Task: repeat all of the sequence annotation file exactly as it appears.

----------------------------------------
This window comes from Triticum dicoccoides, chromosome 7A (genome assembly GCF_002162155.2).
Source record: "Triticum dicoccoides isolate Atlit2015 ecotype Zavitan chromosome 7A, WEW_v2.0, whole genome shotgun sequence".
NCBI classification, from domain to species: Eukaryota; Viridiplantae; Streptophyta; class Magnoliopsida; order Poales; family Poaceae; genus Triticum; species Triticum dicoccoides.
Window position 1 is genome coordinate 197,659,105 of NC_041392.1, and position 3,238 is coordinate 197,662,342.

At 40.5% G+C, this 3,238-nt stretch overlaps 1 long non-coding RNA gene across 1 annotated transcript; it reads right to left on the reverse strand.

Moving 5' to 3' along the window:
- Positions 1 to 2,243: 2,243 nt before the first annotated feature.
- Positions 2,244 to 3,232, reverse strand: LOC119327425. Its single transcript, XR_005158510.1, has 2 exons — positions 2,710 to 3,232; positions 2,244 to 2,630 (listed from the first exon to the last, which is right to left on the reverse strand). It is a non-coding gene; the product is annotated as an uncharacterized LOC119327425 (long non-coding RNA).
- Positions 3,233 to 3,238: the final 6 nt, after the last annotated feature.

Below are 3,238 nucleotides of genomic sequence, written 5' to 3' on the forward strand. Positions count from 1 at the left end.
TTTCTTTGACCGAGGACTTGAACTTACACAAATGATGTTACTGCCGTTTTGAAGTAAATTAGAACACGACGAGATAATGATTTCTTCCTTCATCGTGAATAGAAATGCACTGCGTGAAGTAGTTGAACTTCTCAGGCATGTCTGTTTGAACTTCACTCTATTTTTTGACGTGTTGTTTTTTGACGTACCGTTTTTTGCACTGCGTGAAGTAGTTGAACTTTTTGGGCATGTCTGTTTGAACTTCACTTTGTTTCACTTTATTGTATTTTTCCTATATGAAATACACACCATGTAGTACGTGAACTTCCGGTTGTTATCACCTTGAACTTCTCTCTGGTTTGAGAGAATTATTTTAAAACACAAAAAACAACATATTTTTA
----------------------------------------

This window comes from Triticum dicoccoides, chromosome 7A (genome assembly GCF_002162155.2).
Source record: "Triticum dicoccoides isolate Atlit2015 ecotype Zavitan chromosome 7A, WEW_v2.0, whole genome shotgun sequence".
NCBI classification, from domain to species: Eukaryota; Viridiplantae; Streptophyta; class Magnoliopsida; order Poales; family Poaceae; genus Triticum; species Triticum dicoccoides.
Window position 1 is genome coordinate 197,659,105 of NC_041392.1, and position 3,238 is coordinate 197,662,342.

At 40.5% G+C, this 3,238-nt stretch overlaps 1 long non-coding RNA gene across 1 annotated transcript; it reads right to left on the reverse strand.

Moving 5' to 3' along the window:
- Positions 1 to 2,243: 2,243 nt before the first annotated feature.
- Positions 2,244 to 3,232, reverse strand: LOC119327425. Its single transcript, XR_005158510.1, has 2 exons — positions 2,710 to 3,232; positions 2,244 to 2,630 (listed from the first exon to the last, which is right to left on the reverse strand). It is a non-coding gene; the product is annotated as an uncharacterized LOC119327425 (long non-coding RNA).
- Positions 3,233 to 3,238: the final 6 nt, after the last annotated feature.

Below are 3,238 nucleotides of genomic sequence, written 5' to 3' on the forward strand. Positions count from 1 at the left end.
TTTCTTTGACCGAGGACTTGAACTTACACAAATGATGTTACTGCCGTTTTGAAGTAAATTAGAACACGACGAGATAATGATTTCTTCCTTCATCGTGAATAGAAATGCACTGCGTGAAGTAGTTGAACTTCTCAGGCATGTCTGTTTGAACTTCACTCTATTTTTTGACGTGTTGTTTTTTGACGTACCGTTTTTTGCACTGCGTGAAGTAGTTGAACTTTTTGGGCATGTCTGTTTGAACTTCACTTTGTTTCACTTTATTGTATTTTTCCTATATGAAATACACACCATGTAGTACGTGAACTTCCGGTTGTTATCACCTTGAACTTCTCTCTGGTTTGAGAGAATTATTTTAAAACACAAAAAACAACATATTTTTA